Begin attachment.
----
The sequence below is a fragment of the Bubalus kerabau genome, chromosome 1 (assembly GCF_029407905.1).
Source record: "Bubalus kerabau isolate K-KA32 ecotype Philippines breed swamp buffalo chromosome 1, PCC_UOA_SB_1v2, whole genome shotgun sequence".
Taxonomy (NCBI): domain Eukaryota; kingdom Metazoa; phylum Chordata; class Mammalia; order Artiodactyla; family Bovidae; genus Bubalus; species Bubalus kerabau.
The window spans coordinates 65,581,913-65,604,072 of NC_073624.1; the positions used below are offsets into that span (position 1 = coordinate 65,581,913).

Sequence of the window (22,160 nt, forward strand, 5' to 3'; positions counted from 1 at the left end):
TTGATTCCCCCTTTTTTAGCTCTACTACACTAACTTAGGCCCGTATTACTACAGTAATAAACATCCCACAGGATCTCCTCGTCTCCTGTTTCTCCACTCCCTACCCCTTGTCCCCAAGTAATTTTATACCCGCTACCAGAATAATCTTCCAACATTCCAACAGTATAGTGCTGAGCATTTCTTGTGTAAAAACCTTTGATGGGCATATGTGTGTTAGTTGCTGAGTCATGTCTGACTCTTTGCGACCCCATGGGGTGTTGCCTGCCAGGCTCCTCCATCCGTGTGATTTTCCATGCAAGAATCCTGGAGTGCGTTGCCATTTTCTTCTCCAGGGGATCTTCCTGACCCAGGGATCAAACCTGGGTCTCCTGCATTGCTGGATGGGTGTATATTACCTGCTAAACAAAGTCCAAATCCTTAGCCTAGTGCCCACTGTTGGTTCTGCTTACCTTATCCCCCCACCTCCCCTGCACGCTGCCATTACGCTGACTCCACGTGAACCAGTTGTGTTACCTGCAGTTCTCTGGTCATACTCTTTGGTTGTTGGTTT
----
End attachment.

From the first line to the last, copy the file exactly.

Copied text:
The sequence below is a fragment of the Bubalus kerabau genome, chromosome 1 (assembly GCF_029407905.1).
Source record: "Bubalus kerabau isolate K-KA32 ecotype Philippines breed swamp buffalo chromosome 1, PCC_UOA_SB_1v2, whole genome shotgun sequence".
Taxonomy (NCBI): domain Eukaryota; kingdom Metazoa; phylum Chordata; class Mammalia; order Artiodactyla; family Bovidae; genus Bubalus; species Bubalus kerabau.
The window spans coordinates 65,581,913-65,604,072 of NC_073624.1; the positions used below are offsets into that span (position 1 = coordinate 65,581,913).

Sequence of the window (22,160 nt, forward strand, 5' to 3'; positions counted from 1 at the left end):
TTGATTCCCCCTTTTTTAGCTCTACTACACTAACTTAGGCCCGTATTACTACAGTAATAAACATCCCACAGGATCTCCTCGTCTCCTGTTTCTCCACTCCCTACCCCTTGTCCCCAAGTAATTTTATACCCGCTACCAGAATAATCTTCCAACATTCCAACAGTATAGTGCTGAGCATTTCTTGTGTAAAAACCTTTGATGGGCATATGTGTGTTAGTTGCTGAGTCATGTCTGACTCTTTGCGACCCCATGGGGTGTTGCCTGCCAGGCTCCTCCATCCGTGTGATTTTCCATGCAAGAATCCTGGAGTGCGTTGCCATTTTCTTCTCCAGGGGATCTTCCTGACCCAGGGATCAAACCTGGGTCTCCTGCATTGCTGGATGGGTGTATATTACCTGCTAAACAAAGTCCAAATCCTTAGCCTAGTGCCCACTGTTGGTTCTGCTTACCTTATCCCCCCACCTCCCCTGCACGCTGCCATTACGCTGACTCCACGTGAACCAGTTGTGTTACCTGCAGTTCTCTGGTCATACTCTTTGGTTGTTGGTTT